In the example below, we've extracted bucket and key to environment variables called CD_BUCKET and CD_KEY. The aws deploy create-deployment command performs the actual deployment, i.e. creates a deployment task on CodeDeploy service. Please note that we specify the location of the artifact using --s3-location option, pointing to the relevant bucket and key. The bundle type is zip, as this is the format used by aws deploy push command.

  - aws deploy push --application-name $CD_APP_NAME --s3-location s3://$CD_BUCKET/$CD_KEY --ignore-hidden-files
  - aws deploy create-deployment --application-name $CD_APP_NAME --s3-location bucket=$CD_BUCKET,key=$CD_KEY,bundleType=zip --deployment-group-name $CD_DEPLOYMENT_GROUP


The aws deploy push command outputs suggested syntax for aws deployment create-deployment command on success, so you can run this command on your workstation to see recommended options.

Pulling the code from GitHub

The other option is to configure CodeDeploy to pull the application code directly from GitHub. In order for this to work, you need to first authorize your CodeDeploy account with GitHub via CodeDeploy web console. Details on how to approach this can be found in the CodeDeploy documentation. After this, you can just launch aws deploy create-deployment command, pointing to the repository and commit hash. Conveniently, both these details are available as automatic environment variables in the Shippable build:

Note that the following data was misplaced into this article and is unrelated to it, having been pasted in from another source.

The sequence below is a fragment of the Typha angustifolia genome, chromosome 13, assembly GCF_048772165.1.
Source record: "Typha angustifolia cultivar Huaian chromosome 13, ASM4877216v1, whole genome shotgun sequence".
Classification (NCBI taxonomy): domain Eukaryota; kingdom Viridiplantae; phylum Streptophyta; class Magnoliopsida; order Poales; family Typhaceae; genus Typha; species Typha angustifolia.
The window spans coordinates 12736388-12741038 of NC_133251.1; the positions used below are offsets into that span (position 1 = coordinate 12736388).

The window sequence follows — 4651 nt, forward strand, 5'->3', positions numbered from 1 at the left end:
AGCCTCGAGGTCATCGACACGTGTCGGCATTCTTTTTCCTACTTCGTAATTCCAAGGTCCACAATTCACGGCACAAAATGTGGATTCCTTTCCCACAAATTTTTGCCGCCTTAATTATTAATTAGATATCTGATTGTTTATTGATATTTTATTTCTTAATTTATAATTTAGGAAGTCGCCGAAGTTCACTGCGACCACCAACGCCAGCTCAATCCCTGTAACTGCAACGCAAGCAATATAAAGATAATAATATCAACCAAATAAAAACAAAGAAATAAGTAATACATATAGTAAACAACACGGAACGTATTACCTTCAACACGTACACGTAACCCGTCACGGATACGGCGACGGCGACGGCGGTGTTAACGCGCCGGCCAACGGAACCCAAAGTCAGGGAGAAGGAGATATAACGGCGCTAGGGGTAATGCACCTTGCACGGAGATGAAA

- aws deploy create-deployment --application-name $CD_APP_NAME --github-location repository=$REPO_NAME,commitId=$COMMIT --deployment-group-name $CD_DEPLOYMENT_GROUP

Making build wait for the deployment completion

You may note that aws deploy create-deployment command is totally asynchronous, i.e. it only creates a deployment task, but does not wait for its completion. For this very reason, the Shippable build will be marked as successfully completed instantly after invoking the deployment. As this is may not be the behavior you expect, we created a small script that will block the build execution until the deployment is complete, periodically pooling its status. It will also mark the build as failed if the deployment fails.

The script is a part of our CodeDeploy sample and can be found on our GitHub repository. Its usage is very straightforward. Just pipe the result of the aws deploy create-deployment command into it:

  - aws deploy push --application-name $CD_APP_NAME --s3-location s3://$CD_BUCKET/$CD_KEY --ignore-hidden-files
  - aws deploy create-deployment --application-name $CD_APP_NAME --s3-location bucket=$CD_BUCKET,key=$CD_KEY,bundleType=zip --deployment-group-name $CD_DEPLOYMENT_GROUP | python scripts/

We invite you to explore the full sample at Shippable GitHub account.